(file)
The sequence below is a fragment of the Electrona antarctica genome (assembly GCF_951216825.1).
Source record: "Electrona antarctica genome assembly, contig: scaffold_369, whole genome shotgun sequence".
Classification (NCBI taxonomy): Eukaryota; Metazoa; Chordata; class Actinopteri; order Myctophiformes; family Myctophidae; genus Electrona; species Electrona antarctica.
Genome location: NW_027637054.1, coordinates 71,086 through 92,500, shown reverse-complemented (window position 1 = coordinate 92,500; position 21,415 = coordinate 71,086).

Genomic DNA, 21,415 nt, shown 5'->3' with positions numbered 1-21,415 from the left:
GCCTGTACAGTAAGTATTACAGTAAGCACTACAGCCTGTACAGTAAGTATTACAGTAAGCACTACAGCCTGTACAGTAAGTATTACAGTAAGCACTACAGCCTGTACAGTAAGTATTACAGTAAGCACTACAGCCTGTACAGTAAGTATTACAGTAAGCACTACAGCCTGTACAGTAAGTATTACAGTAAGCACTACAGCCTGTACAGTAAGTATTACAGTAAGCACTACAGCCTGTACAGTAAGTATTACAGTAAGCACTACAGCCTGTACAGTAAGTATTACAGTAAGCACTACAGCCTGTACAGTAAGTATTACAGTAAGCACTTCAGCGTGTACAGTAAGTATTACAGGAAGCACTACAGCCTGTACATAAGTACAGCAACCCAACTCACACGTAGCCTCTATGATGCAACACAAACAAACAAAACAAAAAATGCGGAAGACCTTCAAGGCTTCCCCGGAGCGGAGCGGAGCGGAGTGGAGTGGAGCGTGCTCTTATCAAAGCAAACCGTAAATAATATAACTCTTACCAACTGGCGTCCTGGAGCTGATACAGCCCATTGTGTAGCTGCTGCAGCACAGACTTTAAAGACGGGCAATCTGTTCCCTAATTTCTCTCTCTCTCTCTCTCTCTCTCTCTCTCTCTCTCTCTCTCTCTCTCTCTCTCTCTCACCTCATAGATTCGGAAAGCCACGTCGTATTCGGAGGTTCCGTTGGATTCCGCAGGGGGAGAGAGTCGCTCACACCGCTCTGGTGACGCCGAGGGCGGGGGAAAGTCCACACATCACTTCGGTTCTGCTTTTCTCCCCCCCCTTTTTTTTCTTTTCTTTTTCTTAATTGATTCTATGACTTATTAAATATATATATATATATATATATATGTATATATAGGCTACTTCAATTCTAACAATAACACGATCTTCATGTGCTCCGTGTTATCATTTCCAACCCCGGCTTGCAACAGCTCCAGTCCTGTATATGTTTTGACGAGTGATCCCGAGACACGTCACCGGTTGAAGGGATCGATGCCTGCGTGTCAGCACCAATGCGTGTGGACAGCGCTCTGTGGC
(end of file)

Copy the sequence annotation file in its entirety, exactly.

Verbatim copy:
The sequence below is a fragment of the Electrona antarctica genome (assembly GCF_951216825.1).
Source record: "Electrona antarctica genome assembly, contig: scaffold_369, whole genome shotgun sequence".
Classification (NCBI taxonomy): Eukaryota; Metazoa; Chordata; class Actinopteri; order Myctophiformes; family Myctophidae; genus Electrona; species Electrona antarctica.
Genome location: NW_027637054.1, coordinates 71,086 through 92,500, shown reverse-complemented (window position 1 = coordinate 92,500; position 21,415 = coordinate 71,086).

Genomic DNA, 21,415 nt, shown 5'->3' with positions numbered 1-21,415 from the left:
GCCTGTACAGTAAGTATTACAGTAAGCACTACAGCCTGTACAGTAAGTATTACAGTAAGCACTACAGCCTGTACAGTAAGTATTACAGTAAGCACTACAGCCTGTACAGTAAGTATTACAGTAAGCACTACAGCCTGTACAGTAAGTATTACAGTAAGCACTACAGCCTGTACAGTAAGTATTACAGTAAGCACTACAGCCTGTACAGTAAGTATTACAGTAAGCACTACAGCCTGTACAGTAAGTATTACAGTAAGCACTACAGCCTGTACAGTAAGTATTACAGTAAGCACTACAGCCTGTACAGTAAGTATTACAGTAAGCACTTCAGCGTGTACAGTAAGTATTACAGGAAGCACTACAGCCTGTACATAAGTACAGCAACCCAACTCACACGTAGCCTCTATGATGCAACACAAACAAACAAAACAAAAAATGCGGAAGACCTTCAAGGCTTCCCCGGAGCGGAGCGGAGCGGAGTGGAGTGGAGCGTGCTCTTATCAAAGCAAACCGTAAATAATATAACTCTTACCAACTGGCGTCCTGGAGCTGATACAGCCCATTGTGTAGCTGCTGCAGCACAGACTTTAAAGACGGGCAATCTGTTCCCTAATTTCTCTCTCTCTCTCTCTCTCTCTCTCTCTCTCTCTCTCTCTCTCTCTCTCTCTCTCTCACCTCATAGATTCGGAAAGCCACGTCGTATTCGGAGGTTCCGTTGGATTCCGCAGGGGGAGAGAGTCGCTCACACCGCTCTGGTGACGCCGAGGGCGGGGGAAAGTCCACACATCACTTCGGTTCTGCTTTTCTCCCCCCCCTTTTTTTTCTTTTCTTTTTCTTAATTGATTCTATGACTTATTAAATATATATATATATATATATATATGTATATATAGGCTACTTCAATTCTAACAATAACACGATCTTCATGTGCTCCGTGTTATCATTTCCAACCCCGGCTTGCAACAGCTCCAGTCCTGTATATGTTTTGACGAGTGATCCCGAGACACGTCACCGGTTGAAGGGATCGATGCCTGCGTGTCAGCACCAATGCGTGTGGACAGCGCTCTGTGGC